Wednesday, February 15, 2006

Johnny Rumble:
Erich Remarque...

Erich Remarque’s novel All Quiet on the Western Front, while a classic war novel, is also a novel covering many different issues. On the surface, Reamarque wanted to write a book different from every other published book out there. He wrote a book about from the “enemy” side of the conflict. However, when one looks at his history, Remarque served with the GermanyGerman army, forcing to ask, “Is this really a book that is different from every other war book out there?” I answer no. All Quiet on the Western Front follows the same formula as every other book out thereMost books I read about the same subject. Put main character in war, wound character, kill his friends, make him\her crazy, kill or remove character and or plot. Exciting.

Quick comparison. All Quiet on the Western Front versus Flight of the Intruder by Stephen Coonts. Paul Bäumer and Jake Grafton both are developed in much the same way. Both suffer tremendous losses, are wounded in the line of duty, and both start to question the war. Grafton looses his co-piloted, and Bäumer looses his close friend and company commander. The difference between the two is the nothing but a few dozen years. Remarque’s takes place in World War I while Coonts’ takes place during Vietnam. The two stories are so similar that if you just change a few dates around, the stories are almost interchangeable.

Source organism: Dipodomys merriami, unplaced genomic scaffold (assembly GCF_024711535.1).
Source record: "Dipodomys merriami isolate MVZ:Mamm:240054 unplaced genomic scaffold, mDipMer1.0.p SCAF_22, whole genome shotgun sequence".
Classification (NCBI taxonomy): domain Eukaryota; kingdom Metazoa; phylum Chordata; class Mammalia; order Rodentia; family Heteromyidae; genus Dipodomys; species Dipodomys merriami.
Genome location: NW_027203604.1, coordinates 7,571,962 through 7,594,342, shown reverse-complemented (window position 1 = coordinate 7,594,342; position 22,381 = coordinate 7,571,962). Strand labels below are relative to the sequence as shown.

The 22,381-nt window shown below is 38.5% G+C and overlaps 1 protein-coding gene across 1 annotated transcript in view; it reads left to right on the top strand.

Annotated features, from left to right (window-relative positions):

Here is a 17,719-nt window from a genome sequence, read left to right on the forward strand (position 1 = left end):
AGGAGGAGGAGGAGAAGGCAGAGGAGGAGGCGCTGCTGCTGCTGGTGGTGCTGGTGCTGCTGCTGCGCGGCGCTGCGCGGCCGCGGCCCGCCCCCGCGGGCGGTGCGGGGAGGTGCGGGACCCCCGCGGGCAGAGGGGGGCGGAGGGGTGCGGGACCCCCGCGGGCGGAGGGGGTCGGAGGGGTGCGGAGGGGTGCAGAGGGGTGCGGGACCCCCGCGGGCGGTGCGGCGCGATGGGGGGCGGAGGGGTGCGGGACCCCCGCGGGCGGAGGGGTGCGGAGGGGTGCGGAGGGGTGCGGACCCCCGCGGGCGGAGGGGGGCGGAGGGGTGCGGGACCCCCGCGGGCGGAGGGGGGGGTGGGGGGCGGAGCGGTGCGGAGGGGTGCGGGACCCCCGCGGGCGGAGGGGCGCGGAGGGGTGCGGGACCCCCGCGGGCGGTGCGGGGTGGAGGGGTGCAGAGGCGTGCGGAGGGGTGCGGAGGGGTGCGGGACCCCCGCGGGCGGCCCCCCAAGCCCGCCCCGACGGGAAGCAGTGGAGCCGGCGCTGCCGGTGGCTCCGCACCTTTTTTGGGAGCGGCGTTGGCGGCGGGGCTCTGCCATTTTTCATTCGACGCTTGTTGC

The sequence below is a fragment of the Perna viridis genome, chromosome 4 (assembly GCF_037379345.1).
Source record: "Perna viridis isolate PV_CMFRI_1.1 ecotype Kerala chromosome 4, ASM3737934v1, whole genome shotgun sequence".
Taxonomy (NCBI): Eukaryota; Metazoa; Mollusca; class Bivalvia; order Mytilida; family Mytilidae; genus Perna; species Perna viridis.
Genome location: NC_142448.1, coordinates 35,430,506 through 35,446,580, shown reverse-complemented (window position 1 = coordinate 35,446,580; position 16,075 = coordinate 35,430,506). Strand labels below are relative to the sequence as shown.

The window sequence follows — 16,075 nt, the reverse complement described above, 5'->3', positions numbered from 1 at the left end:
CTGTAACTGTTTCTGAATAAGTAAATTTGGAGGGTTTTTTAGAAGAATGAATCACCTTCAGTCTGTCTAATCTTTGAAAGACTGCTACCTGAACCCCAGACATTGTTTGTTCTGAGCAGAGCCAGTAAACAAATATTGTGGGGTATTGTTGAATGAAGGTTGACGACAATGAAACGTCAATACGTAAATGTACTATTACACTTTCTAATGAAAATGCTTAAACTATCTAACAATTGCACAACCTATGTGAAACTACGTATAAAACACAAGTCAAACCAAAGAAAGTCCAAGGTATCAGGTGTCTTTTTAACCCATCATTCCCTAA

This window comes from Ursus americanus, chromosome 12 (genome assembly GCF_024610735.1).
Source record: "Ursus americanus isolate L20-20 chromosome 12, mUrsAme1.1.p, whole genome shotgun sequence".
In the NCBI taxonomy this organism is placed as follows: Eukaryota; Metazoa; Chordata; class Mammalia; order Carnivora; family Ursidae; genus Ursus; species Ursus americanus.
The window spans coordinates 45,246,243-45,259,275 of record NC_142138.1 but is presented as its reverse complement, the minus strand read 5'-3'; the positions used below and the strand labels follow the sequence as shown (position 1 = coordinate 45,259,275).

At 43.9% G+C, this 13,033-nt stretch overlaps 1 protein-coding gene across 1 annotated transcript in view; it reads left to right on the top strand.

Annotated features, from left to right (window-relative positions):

The main character, Paul Bäumer, is a young, school-age man, who, like many of his friend, signed up for the war thinking that it would be a short conflict. Most of the kids’ wealthy parents were ecstatic that war was happening, while only the poor and downtrodden seem to know what is about to happen. Throughout the book, Paul suffers from hunger, the death of his friends, injuries that have him hospitalized, and then ultimately, the loss of his life.